Last Days of Swami Vivekananda

Vivekananda3Swami Vivekananda was a close disciple of the great spiritual Master Sri Ramakrishna. After Ramakrishna’s passing, Vivekananda began a whirlwind of activity. He travelled across India, United States and Europe – giving lectures on Vedenta, philosophy and encouraging dynamic action – especially in India. Towards the end of his short life, his hectic schedule told on his health and he retreated to the Himalayas to spend more time in quiet contemplation.

In his final days, he became aware of his limited time left on earth; he was moved to practise more meditation and contemplate on the deepest spiritual truths.

“I am making ready for death. A great tapasya and meditation has come upon me, and I am making ready for death.” – Belur Math, 1902

As his final days came, Swami Vivekananda, a great Vedantist, reveals how his devotion to Mother Kali increased and he began to be more aware of the world beyond this earth of joy and suffering.

For example, he mentioned how he was once distressed at the thought of the ruination and desecration of the Kshir Bhavani temple by earlier Muslim invaders.

Vivekananda thought “How could people have permitted such sacrilege. If I were here I would have laid down my life to protect the Mother.

But, then he heard the Mother speak, and he explained his feelings:

“No more “Hari Om!” It is all “Mother,” now! he said, with a smile. “All my patriotism is gone. Everything is gone. Now it’s only “Mother Mother!”

‘I have been very wrong,’ he said simply, after another pause. ‘Mother said to me, “What even if unbelievers should enter My temples and defile My images! What is that to you? Do you protect ME? Or do I protect you?” So there is no more patriotism. I am only a little child!’

Quotes from – The Last Days

Extracted from Swami Vivekananda on Himself: (at Abe Books)

“If in this hell of a world one can bring a little joy and peace even for a day into the heart of a single person, that much alone is true; this I have learnt after suffering all my life; all else is mere moonshine.”

“I shall never see forty… I delivered my message and I must go… The shadow of a big tree will not let the smaller trees grow up. I must go to make room.”

“If there were another Vivekananda, he would have understood what Vivekananda has done! And yet, how many Vivekanandas shall be born in time!”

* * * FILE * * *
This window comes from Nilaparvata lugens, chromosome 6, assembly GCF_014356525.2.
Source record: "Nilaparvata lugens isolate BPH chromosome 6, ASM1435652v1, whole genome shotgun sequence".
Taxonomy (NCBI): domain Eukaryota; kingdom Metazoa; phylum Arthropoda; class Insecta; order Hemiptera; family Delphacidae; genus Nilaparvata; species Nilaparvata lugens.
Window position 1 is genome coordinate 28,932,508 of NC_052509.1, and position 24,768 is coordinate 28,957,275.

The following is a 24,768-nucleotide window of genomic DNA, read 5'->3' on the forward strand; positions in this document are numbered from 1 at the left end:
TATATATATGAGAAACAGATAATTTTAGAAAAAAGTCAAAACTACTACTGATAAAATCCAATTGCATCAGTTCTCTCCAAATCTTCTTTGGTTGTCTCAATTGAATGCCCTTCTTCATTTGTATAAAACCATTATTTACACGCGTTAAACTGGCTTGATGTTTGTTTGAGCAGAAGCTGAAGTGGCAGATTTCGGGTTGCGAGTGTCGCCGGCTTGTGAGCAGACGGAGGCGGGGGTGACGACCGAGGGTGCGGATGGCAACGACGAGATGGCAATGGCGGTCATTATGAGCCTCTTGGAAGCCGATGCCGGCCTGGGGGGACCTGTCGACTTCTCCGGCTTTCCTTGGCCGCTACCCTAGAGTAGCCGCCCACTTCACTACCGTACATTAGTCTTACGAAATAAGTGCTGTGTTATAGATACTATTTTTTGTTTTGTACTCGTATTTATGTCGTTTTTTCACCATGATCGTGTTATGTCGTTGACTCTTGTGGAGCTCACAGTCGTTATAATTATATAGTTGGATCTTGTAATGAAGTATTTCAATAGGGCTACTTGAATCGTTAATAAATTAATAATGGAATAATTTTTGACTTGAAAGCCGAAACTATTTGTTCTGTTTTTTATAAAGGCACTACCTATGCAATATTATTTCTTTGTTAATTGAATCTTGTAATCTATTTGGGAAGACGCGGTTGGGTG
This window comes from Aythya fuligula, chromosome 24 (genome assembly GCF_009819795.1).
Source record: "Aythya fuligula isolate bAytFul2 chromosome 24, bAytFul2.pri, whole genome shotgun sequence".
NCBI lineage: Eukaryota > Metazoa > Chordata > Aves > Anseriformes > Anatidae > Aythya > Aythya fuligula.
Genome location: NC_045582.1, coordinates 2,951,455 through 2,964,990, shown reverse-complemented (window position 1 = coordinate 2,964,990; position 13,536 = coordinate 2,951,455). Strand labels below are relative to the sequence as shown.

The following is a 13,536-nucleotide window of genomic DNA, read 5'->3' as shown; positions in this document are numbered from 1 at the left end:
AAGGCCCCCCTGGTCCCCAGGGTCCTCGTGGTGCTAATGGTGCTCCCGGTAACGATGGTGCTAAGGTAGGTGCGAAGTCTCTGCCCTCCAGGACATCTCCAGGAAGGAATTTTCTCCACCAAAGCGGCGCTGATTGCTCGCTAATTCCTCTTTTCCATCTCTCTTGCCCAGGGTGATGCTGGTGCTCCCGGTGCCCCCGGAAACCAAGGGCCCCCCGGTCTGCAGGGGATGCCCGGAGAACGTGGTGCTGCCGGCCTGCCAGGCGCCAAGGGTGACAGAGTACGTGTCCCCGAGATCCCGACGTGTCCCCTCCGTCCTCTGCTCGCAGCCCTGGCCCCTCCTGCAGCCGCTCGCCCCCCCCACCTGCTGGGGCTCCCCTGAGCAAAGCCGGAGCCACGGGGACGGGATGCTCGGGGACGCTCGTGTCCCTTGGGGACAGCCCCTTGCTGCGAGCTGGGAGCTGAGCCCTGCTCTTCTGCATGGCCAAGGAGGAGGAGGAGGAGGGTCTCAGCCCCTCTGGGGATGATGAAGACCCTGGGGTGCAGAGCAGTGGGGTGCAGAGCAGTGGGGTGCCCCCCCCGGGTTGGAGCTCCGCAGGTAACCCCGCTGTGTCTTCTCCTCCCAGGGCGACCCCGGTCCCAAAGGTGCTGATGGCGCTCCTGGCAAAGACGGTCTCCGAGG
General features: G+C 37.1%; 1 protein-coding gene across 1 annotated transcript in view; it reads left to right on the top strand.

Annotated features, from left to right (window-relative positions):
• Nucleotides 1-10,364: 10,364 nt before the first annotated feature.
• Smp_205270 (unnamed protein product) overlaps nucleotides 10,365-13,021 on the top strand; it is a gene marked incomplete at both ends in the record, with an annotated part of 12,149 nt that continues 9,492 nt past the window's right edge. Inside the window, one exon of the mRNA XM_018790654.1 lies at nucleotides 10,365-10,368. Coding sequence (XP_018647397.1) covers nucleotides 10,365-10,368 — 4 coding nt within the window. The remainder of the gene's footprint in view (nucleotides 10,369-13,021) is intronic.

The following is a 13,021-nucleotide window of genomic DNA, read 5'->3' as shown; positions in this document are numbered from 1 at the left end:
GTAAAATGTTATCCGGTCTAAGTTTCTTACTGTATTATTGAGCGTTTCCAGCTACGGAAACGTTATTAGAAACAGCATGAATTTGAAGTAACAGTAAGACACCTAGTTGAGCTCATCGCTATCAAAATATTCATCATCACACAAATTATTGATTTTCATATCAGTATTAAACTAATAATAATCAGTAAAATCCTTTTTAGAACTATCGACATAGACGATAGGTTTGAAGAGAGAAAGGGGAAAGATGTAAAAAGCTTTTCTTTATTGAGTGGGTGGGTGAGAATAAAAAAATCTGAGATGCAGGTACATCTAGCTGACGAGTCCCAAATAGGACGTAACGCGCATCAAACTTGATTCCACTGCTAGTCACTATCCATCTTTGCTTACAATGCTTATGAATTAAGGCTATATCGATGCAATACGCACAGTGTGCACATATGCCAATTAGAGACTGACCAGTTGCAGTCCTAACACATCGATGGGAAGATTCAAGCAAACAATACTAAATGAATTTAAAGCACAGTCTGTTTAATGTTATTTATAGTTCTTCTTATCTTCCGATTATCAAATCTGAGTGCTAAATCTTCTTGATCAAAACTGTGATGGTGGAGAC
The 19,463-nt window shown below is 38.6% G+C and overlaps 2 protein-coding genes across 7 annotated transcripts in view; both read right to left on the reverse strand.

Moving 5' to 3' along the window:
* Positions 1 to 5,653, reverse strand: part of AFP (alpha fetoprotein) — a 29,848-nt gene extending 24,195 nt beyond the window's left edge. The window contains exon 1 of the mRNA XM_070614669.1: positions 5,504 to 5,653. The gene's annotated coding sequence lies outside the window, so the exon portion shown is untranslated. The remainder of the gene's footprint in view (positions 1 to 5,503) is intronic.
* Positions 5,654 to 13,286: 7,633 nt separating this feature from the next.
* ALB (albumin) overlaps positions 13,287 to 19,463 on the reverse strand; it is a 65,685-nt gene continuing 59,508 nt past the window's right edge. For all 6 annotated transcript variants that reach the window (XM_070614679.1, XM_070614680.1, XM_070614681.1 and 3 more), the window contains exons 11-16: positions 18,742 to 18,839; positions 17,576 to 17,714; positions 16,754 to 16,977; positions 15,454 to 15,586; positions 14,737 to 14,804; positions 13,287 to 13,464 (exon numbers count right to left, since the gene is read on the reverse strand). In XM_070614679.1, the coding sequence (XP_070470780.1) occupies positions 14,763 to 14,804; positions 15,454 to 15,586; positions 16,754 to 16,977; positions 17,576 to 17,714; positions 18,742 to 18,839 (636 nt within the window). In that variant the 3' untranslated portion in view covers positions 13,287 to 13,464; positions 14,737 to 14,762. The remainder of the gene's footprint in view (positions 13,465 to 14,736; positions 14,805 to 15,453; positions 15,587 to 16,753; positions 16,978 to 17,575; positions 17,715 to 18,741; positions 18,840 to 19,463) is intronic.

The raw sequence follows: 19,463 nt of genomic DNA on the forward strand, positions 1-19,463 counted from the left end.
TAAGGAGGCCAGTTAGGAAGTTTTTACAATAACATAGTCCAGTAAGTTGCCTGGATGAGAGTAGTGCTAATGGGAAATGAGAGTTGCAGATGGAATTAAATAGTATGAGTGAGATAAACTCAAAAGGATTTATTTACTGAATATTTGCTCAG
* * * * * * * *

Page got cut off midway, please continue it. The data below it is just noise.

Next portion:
“Whenever death approaches me, all weakness vanishes. I have neither fear, nor doubt, nor thought of the external. I simply busy myself making ready to die. I am as hard as that [the pebbles struck one another in his hand]- for I have touched the feet of God.”

“Yes, I come. Nirvana is before me. I feel it at times – the same infinite ocean of peace, without a ripple, a breath.”

“Oh, it is so calm! My thoughts seem to come from a great, great distance in the interior of my own heart. They seem like faint, distant whispers, and peace is upon everything, sweet, sweet peace – like that one feels for a few moments just before falling into sleep, when things are seen and felt like shadows – without fear, without love, without emotion. Peace that one feels alone, surrounded with statues and pictures – I come! Lord, I come!:

“I am the infinite blue sky; the clouds may gather of me, but I am the same infinite blue… These tin pots of bodies and foolish dreams of happiness and misery – what are they?

“Ha! ha!… all is good! Nonsense. Some good, some evil. I enjoy the good and I enjoy the evil. I was Jesus and I was Judas Iscariot; both my play, my fun… Be brave and face everything – come good, come evil, both welcome, both of you my play.”

“If the universe tumbles round my ears, what is that to me? I am Peace that passeth understanding… I am beyond, I am peace.

“I am being lifted up above the pestilential miasma of this world’s joys and sorrows; they are losing their meaning. It is a land of dreams; it does not matter whether one enjoys or weeps; they are but dreams, and as such, must break sooner or later…”

“I cannot be sorry for anything any more. I am attaining peace that passeth understanding, which is neither joy nor sorrow, but something above them both.”


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